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Garnet C. Wilkinson, longtime DC school official: 1950 ca. | by Washington Area Spark
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Garnet C. Wilkinson, longtime DC school official: 1950 ca.

Garnet C. Wilkinson, the longtime assistant superintendent in charge of the District of Columbia’s segregated public African American schools, is shown in a portrait circa 1950.


Wilkinson was in charge of the black segregated schools from 1921 until 1954 when the school system was integrated and he became an assistant superintendent in the merged schools.


Wilkinson became the first African American in charge of black schools in the District after the resignation of Roscoe Conkling Bruce in the wake of the 1919 Moens’ child abuse scandal when so-called professor Moens was revealed to be taking nude photographs of African American school children.


While in charge of black schools, Wilkinson developed them into some of the best in the nation.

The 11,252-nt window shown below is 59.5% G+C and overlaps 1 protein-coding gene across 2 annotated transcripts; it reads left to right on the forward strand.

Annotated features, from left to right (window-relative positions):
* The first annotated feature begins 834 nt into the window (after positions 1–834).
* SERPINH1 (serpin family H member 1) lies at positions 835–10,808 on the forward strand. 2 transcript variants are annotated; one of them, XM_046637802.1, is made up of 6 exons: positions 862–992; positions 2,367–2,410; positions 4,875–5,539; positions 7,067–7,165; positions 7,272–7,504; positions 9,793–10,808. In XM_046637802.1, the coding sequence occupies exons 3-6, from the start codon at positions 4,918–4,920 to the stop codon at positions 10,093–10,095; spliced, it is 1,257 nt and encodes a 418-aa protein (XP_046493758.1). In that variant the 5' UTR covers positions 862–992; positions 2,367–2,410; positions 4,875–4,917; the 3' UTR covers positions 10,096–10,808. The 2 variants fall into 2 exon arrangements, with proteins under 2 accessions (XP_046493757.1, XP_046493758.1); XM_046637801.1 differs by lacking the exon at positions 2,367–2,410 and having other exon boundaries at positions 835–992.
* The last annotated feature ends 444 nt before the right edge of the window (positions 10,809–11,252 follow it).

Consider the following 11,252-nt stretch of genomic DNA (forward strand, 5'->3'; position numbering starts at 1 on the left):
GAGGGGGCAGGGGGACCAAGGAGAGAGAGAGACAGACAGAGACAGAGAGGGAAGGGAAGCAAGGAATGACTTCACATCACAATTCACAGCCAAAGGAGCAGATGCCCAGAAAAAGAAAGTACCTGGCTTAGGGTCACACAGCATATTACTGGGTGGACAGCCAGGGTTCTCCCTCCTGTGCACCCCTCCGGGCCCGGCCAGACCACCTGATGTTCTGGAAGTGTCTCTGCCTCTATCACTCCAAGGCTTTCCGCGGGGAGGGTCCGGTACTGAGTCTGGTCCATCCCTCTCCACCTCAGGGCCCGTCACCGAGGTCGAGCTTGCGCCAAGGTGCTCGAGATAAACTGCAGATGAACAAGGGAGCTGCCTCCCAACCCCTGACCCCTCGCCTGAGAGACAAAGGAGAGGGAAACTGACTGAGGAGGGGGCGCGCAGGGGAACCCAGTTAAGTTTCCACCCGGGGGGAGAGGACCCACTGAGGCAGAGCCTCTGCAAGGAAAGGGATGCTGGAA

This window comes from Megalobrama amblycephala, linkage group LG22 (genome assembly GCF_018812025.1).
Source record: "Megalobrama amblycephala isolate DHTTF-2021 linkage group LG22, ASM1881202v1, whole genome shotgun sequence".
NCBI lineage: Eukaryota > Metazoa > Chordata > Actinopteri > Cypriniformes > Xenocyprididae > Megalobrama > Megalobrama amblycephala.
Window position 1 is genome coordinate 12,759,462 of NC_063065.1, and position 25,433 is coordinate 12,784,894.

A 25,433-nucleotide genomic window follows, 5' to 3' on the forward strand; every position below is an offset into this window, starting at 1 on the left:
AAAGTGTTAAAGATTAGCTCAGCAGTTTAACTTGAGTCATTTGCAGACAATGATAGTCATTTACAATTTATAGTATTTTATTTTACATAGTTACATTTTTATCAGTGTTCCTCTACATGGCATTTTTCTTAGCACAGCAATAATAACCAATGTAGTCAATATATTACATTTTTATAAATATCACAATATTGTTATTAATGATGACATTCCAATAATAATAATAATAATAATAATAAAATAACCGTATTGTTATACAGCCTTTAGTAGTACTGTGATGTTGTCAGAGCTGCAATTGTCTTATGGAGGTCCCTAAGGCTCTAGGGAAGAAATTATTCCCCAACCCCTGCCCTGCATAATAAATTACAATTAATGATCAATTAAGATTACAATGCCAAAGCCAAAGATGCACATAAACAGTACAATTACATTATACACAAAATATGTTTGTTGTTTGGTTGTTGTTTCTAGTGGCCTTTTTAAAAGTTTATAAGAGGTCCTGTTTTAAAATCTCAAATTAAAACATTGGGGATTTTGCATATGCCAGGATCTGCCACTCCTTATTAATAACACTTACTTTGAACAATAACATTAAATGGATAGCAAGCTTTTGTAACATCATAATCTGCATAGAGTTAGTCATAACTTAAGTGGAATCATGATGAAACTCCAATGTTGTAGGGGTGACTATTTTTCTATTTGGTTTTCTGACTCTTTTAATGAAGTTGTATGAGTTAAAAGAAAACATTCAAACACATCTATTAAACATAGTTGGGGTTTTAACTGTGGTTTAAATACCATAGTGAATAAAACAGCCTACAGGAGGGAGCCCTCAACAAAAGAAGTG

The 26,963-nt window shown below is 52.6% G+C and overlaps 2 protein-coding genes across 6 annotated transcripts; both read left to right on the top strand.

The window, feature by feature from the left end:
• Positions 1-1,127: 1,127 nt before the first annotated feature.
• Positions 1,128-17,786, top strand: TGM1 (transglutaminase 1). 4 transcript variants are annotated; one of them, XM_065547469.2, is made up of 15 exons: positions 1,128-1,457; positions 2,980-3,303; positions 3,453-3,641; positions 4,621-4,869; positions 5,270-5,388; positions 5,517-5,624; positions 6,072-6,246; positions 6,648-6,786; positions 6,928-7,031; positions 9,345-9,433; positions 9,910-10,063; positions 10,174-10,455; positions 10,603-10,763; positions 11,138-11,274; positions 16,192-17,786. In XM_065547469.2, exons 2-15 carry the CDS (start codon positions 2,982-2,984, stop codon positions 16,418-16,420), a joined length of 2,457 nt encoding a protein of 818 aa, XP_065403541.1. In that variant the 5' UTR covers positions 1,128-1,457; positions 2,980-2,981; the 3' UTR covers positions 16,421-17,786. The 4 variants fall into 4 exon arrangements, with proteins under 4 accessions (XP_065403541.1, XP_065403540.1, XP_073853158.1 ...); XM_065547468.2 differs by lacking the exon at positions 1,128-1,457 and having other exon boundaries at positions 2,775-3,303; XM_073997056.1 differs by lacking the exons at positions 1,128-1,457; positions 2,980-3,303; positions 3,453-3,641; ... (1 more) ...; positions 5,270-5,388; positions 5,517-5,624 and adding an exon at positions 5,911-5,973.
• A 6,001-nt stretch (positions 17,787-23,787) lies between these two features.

However working class African American parents challenged the deplorable conditions of their schools in the city and Wilkinson became a target when he instituted a plan where students went to school at the Browne Junior High for half a day, later amending the plan to have students walk half a mile to annexes during their school day to sit in small elementary school desks with no equipment or recreational facilities.


Wilkinson remained on the hot seat until lawsuits arising out of the uproar settled the issue once and for all when the Supreme Court ruled in May 1954 that District of Columbia school segregation was illegal in the Bolling v. Sharpe case.


For more information and related images, see


Read the story of of DC desegregation from the pickets to the courts:


Photo by Scurlock Studios. Courtesy of Smithsonian Institution, National Museum of American History: Archives Center.

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Taken circa 1950